Life lessons seem hard to grasp onto at first, yet so obvious once you get them. I recently spoke with a former client who completely transformed his career. He went from working in a university in administration to working in corporate strategy at a Fortune 500 company. I asked, “Looking back, how have you changed the most in the last few years?”
He said something I wasn’t expecting. He said, “I learned not to pay so much attention to the rules.” This philosophy has not only changed the way he looks at work, but also the way he makes choices in his personal life.
In life, and in our job search, we often pay attention to the constraints put on us by others. They’re rules that seem so clear and concrete when we’re obeying them. They’re there to protect us and to guide us.
For example, how many times have you skipped over a job posting you could do because you didn’t meet the minimum requirements? You could easily apply, but you know it would be a big waste of time.
What would you think if you knew that many employers don’t really care about minimum job requirements? It’s true! Ask a hiring manager what they would prefer: an experienced employee with a bad attitude, or an inexperienced employee who they really like. Most of the time, they’ll pick the inexperienced person. After all, most job functions are fairly common sense and can be taught. What can’t be taught is work ethic and a positive attitude.
Have you ever thought of applying for graduate school, but you didn’t because your test scores are too low, or you’ve already missed the application deadline?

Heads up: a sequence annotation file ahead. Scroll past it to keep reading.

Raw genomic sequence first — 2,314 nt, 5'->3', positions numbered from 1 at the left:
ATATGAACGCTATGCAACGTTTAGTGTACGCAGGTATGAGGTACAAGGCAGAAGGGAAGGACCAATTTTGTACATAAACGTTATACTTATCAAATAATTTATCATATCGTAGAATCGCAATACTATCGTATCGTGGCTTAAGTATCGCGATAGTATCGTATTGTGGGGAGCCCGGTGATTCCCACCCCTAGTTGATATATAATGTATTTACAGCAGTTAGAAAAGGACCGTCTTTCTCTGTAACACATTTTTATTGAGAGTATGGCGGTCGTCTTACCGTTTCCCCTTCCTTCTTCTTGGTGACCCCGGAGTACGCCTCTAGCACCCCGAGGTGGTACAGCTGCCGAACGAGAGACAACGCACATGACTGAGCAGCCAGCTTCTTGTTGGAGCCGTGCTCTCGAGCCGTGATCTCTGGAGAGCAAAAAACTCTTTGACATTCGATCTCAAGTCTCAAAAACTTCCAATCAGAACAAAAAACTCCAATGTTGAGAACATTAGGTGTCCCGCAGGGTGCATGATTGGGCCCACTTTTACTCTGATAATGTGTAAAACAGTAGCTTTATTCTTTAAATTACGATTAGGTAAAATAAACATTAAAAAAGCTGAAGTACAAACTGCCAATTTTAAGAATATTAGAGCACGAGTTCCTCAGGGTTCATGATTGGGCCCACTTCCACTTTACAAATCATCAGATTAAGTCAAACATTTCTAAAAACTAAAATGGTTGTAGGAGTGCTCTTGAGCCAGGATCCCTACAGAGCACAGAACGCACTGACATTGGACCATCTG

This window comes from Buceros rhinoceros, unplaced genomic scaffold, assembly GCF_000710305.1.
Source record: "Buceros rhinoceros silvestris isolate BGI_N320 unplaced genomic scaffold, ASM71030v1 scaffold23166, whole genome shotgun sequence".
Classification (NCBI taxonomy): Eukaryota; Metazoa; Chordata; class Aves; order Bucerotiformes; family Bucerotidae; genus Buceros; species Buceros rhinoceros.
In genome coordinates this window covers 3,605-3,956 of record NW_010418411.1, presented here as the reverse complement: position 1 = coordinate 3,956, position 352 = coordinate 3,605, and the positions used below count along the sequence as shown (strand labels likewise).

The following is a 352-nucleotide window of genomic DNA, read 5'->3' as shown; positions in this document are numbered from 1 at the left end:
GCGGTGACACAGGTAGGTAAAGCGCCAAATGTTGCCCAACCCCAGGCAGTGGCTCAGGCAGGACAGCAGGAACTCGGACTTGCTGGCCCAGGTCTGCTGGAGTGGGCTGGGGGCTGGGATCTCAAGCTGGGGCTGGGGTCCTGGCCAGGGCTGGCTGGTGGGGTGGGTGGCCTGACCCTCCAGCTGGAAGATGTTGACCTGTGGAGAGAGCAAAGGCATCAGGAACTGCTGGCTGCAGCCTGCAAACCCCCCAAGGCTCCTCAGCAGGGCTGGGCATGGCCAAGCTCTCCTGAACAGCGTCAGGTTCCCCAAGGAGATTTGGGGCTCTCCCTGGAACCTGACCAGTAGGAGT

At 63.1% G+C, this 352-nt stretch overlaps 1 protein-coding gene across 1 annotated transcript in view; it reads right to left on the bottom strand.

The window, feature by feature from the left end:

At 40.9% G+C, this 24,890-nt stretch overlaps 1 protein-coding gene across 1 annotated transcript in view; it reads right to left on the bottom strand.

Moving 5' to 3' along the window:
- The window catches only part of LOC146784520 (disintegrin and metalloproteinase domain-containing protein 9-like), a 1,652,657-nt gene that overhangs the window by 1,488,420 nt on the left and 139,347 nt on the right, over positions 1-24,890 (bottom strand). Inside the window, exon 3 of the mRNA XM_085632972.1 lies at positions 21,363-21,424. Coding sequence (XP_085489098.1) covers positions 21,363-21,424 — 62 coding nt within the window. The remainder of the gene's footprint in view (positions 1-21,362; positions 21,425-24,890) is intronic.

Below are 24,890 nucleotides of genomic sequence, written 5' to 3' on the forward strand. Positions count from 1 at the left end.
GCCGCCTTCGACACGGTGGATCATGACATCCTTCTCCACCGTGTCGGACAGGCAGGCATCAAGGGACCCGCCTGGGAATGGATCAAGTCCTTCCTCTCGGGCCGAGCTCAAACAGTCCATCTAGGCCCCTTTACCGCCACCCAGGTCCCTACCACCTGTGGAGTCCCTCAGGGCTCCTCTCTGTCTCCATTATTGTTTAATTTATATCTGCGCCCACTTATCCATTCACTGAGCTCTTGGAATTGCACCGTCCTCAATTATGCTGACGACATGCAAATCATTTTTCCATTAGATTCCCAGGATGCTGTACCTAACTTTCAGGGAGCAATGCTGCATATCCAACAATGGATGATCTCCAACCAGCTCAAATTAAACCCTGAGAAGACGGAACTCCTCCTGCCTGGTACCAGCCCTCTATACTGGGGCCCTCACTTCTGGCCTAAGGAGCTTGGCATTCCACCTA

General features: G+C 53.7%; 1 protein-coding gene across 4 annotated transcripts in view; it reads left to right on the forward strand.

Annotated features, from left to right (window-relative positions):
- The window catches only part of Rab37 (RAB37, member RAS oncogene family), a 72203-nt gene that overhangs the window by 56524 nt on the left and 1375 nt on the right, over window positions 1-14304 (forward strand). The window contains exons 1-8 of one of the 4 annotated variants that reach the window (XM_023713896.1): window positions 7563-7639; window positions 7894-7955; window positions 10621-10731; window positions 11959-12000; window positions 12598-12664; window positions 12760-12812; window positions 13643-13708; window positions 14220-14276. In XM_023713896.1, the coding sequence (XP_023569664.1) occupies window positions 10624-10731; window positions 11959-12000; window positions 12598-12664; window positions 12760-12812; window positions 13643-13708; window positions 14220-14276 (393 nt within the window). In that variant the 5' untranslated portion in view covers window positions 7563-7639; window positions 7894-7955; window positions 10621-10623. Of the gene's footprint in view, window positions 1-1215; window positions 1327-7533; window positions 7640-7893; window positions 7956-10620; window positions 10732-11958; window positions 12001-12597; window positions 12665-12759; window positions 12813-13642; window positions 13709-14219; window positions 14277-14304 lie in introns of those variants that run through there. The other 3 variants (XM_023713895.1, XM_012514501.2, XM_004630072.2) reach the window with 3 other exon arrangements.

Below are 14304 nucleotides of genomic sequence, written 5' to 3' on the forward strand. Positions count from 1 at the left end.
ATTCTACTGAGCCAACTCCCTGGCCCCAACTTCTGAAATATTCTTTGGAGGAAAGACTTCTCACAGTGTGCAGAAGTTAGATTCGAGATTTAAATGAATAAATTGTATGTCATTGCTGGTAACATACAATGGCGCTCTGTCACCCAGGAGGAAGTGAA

What would you say if you knew that universities don’t always hold to their application deadlines and test score recommendations? It depends on the school, of course. But, if there’s something special about your background and the university has an open spot or two in their incoming class of students, there’s a good bet they will entertain your application – especially if you call or make an in person visit.
Have you ever stayed at a job you hated because it seemed like the right thing to do?
We’re often taught that staying at one company for years is the only way to go. It’s the responsible thing to do. But, in today’s workplace, a diverse work history is valued.
Reflecting on “breaking the rules,” I can see examples of how I broke the rules in my own career. I moved cross country (twice) to study. I switched my career path three times. I have quit on more than one occasion with no new job lined up. Every time, I was told that I shouldn’t or couldn’t do it. But, I did, and it worked out.
In life, and in our careers, we’re often the biggest barrier to our own success. Once you decide that the rules don’t matter so much, you’ll find that things become much, much easier.
Angela Copeland is CEO and founder of Copeland Coaching and can be reached at CopelandCoaching.com or on Twitter at @CopelandCoach.
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